Ok, so I took this prompt to use wood grain literally and actually used wood letter tiles for part of my title:
This is the scrapbook page I made about the story I
found about Ivory Fenderson and Jean Flahive's book "The Galloping
Horses of Willowbrook"
It is busy. I know. But there is a reason: I have 13 boxes, big boxes, full of family history from my late father. Most of the boxes contain family tree charts with names and dates and unidentified really old photographs. I inherited these boxes when my kids were a 2 year old boy with then undiagnosed ADHD (lets just say that boy NEVER slept for the first 5 years of life) and a new born infant girl; I was too busy to go through the boring piles of family history; I was doing my best to take my babies to the portrait studio at the mall to create my own unidentified photos. So the family history thing feels busy to me, so that the page looks busy - totally expresses my feelings about the family history and putting it all together. Maybe someday I'll make a super simple page about the carousel, but for now, it is totally busy.
Recently, I've had the chance to look at the tip of the family history iceberg; I'm just putting everything in some kind of order - meaning notebooks that I will eventually go through an actually organize. It is overwhelming, but I'm taking the one bite at a time to eat the elephant approach with it. I'm not sure why, but last night while the kids were in the pool, I started researching Ivory Fenderson on my ipad - just another random relative - I was trying to figure out exactly how I was related to him. So I was going through census records and other kind of old and boring records through Ancestry.com. I don't mean to say Ancestry.com is boring - it is actually technologically amazing - but census records from 1890 - well, maybe if you are a seasoned genealogist then you'd find them interesting, but for the rest of us its "oh yeah, ok, that's it... yes, it looks like he was a farmer..." (whoop-de-doo / who cares right?). My self-imposed challenge for my approach to family history and organizing all my Dad's old stuff has been to find the stories in the history.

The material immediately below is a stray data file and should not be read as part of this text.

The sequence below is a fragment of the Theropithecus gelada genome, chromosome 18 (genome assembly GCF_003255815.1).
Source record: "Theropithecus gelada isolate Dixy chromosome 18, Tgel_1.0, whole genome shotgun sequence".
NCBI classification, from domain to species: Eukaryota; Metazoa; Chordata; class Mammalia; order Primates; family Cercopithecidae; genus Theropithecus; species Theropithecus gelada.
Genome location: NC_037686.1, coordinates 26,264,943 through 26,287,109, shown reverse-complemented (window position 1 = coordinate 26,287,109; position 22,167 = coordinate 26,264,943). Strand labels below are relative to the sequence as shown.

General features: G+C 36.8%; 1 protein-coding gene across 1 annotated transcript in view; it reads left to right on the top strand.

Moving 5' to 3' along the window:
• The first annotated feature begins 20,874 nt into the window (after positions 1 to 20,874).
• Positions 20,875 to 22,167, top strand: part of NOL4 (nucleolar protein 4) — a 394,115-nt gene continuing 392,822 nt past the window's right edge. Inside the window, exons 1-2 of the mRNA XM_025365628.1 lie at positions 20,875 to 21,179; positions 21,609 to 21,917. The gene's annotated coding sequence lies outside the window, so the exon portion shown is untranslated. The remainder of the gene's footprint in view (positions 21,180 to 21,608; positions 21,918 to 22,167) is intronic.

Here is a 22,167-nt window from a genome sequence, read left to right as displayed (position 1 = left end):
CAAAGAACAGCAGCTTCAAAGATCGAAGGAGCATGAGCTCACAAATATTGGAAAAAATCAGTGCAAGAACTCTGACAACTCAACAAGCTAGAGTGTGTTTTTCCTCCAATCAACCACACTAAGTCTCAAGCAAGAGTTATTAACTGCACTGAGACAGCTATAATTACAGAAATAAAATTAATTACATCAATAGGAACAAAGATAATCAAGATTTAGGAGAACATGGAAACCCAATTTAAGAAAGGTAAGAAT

Last night I hit the family history story jackpot! Someone had written an entire book about Ivory Fenderson's life and it was a "hartwarming and true story" about the world's oldest Steam Riding Horses Carousel!
I printed out a bunch of pages from the internet about Ivory Fenderson - including the census and a family tree chart to show how I'm related to him, and articles about the Willowbrook book etc. I also knew that I had recent photos of my daughter on a carousel - it was either Disney or Busch Gardens - I can't actually tell from the photos - and we go both places a lot, but for this page, it didn't matter where she was - just that she was on a carousel horse. I knew this page would need a pocket since I had all those print outs about the story. On top of the pocket I made a strip of internet images of the old carousel and a strip of photos of my daughter. I recently bought some washi tape so I used that to paste all the clippings down.
WOODGRAIN: (or actual wood) Then I added the big "Fenderson" at the bottom but I wanted the title to be more descriptive so I went looking for some smaller letters and came across those Scrabble wood letters which seemed perfect since they looked old and since the family history thing is like a game, putting all those pieces from the past together to find stories that people will want to hear.
Title: "I Found A Story! Ivory Fenderson's Carousel"
Journaling: There is none on the page, but it is all in the form of the internet printouts in the pocket so if someone was interested in finding out more, they could look through those; but if they just wanted flip through the album, they could also totally skip it and just see Allison on a carousel.
Want to see more WOOD GRAIN on scrapbook pages by Jen Matott, Tara McKernin, Stephanie Semple, Christy Strickler, Ashley Horton, Brenda Becknell, Amy Kingsford, Debbie Hodge, Kim Watson, Meghann Andrew? Then head over to Get It Scrapped!